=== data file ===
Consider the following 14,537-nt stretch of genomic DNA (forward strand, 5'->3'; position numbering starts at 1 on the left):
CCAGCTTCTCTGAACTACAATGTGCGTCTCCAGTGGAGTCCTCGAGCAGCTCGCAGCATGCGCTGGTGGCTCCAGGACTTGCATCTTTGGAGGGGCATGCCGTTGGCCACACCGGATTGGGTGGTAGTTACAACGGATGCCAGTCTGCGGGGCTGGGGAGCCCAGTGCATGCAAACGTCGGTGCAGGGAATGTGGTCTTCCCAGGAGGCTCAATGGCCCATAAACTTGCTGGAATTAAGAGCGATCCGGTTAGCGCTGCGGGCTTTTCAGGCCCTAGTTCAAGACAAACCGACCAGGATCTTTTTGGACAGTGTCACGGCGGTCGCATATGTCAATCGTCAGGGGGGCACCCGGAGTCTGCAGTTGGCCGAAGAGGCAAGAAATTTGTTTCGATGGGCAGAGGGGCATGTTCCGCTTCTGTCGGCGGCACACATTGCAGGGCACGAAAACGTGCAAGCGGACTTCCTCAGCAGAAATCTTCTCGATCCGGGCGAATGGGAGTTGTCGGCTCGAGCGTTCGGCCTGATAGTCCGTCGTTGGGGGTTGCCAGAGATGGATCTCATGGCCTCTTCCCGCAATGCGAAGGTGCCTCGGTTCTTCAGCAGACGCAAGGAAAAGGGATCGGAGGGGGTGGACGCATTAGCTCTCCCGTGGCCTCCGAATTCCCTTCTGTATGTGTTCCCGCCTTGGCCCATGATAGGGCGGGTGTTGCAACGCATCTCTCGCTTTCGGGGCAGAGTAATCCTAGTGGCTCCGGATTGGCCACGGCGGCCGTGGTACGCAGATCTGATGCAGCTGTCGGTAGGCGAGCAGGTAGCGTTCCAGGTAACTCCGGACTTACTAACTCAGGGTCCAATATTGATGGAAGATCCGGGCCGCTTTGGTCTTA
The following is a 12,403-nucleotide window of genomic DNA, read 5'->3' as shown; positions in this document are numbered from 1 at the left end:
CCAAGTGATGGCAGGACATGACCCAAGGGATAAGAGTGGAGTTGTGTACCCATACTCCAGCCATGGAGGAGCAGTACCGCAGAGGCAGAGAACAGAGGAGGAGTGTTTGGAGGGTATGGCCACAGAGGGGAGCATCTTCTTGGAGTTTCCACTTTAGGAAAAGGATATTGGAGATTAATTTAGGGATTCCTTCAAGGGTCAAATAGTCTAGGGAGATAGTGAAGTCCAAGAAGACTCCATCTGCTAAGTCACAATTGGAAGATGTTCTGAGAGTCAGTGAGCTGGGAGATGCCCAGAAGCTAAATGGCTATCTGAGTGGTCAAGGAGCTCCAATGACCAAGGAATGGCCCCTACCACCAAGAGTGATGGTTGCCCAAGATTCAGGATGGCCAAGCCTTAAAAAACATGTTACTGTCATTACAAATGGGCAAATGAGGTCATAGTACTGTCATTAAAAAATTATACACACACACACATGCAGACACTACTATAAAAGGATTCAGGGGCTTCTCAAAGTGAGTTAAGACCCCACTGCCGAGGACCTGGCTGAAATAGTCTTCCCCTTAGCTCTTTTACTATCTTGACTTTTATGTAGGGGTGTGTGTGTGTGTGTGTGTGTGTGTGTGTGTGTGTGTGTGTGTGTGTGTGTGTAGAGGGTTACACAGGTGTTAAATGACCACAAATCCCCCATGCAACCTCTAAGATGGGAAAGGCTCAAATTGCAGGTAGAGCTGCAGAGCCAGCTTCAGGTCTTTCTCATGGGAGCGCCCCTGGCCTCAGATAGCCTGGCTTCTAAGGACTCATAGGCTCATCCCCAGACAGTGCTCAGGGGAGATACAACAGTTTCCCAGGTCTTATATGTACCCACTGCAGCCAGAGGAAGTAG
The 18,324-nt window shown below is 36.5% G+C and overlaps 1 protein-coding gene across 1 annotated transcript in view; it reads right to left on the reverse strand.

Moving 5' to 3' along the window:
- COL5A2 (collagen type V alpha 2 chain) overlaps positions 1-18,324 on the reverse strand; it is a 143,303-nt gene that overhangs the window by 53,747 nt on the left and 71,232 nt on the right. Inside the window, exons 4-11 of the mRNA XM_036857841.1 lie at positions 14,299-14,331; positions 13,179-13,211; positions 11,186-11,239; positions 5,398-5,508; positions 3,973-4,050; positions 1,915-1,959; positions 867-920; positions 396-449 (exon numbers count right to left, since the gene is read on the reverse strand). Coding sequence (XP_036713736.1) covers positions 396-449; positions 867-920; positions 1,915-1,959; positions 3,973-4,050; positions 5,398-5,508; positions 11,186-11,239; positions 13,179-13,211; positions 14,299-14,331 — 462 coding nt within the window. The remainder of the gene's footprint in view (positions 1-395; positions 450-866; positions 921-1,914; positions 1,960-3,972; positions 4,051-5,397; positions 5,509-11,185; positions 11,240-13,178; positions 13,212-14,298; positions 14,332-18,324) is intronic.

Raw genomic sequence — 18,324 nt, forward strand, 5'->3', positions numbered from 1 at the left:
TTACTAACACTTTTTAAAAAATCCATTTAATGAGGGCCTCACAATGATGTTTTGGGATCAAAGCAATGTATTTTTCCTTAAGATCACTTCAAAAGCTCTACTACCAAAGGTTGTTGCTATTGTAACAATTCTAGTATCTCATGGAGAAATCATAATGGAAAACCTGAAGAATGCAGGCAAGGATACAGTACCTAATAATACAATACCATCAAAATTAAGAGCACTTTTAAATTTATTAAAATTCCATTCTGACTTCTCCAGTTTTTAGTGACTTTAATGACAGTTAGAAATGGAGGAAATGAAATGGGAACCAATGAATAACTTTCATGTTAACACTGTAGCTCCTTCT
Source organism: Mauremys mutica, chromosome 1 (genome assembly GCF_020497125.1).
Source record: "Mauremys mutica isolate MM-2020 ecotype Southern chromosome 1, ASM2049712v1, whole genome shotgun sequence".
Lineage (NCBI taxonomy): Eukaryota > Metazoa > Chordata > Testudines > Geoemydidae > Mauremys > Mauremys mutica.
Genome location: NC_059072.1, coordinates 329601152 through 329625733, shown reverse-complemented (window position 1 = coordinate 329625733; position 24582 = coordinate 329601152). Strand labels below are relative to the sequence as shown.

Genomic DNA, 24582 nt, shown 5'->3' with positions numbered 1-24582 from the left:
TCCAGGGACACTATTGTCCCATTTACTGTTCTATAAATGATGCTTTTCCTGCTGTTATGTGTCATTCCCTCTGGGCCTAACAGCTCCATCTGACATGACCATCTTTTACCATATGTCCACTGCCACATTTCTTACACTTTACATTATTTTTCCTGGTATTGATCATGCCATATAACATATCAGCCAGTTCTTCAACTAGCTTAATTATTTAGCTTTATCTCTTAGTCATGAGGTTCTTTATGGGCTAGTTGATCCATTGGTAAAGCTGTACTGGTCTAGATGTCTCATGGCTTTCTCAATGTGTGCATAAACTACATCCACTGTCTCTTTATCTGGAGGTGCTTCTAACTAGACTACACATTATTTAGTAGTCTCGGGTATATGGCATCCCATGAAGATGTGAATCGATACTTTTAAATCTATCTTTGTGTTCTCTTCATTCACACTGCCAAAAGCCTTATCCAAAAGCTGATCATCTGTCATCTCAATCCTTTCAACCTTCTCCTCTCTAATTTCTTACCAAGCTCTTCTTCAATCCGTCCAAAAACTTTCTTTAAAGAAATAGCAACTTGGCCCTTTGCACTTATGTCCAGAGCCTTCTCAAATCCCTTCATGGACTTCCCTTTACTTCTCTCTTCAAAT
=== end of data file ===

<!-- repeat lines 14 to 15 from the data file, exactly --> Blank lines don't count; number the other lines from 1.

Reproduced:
Genomic DNA, 24582 nt, shown 5'->3' with positions numbered 1-24582 from the left:
TCCAGGGACACTATTGTCCCATTTACTGTTCTATAAATGATGCTTTTCCTGCTGTTATGTGTCATTCCCTCTGGGCCTAACAGCTCCATCTGACATGACCATCTTTTACCATATGTCCACTGCCACATTTCTTACACTTTACATTATTTTTCCTGGTATTGATCATGCCATATAACATATCAGCCAGTTCTTCAACTAGCTTAATTATTTAGCTTTATCTCTTAGTCATGAGGTTCTTTATGGGCTAGTTGATCCATTGGTAAAGCTGTACTGGTCTAGATGTCTCATGGCTTTCTCAATGTGTGCATAAACTACATCCACTGTCTCTTTATCTGGAGGTGCTTCTAACTAGACTACACATTATTTAGTAGTCTCGGGTATATGGCATCCCATGAAGATGTGAATCGATACTTTTAAATCTATCTTTGTGTTCTCTTCATTCACACTGCCAAAAGCCTTATCCAAAAGCTGATCATCTGTCATCTCAATCCTTTCAACCTTCTCCTCTCTAATTTCTTACCAAGCTCTTCTTCAATCCGTCCAAAAACTTTCTTTAAAGAAATAGCAACTTGGCCCTTTGCACTTATGTCCAGAGCCTTCTCAAATCCCTTCATGGACTTCCCTTTACTTCTCTCTTCAAAT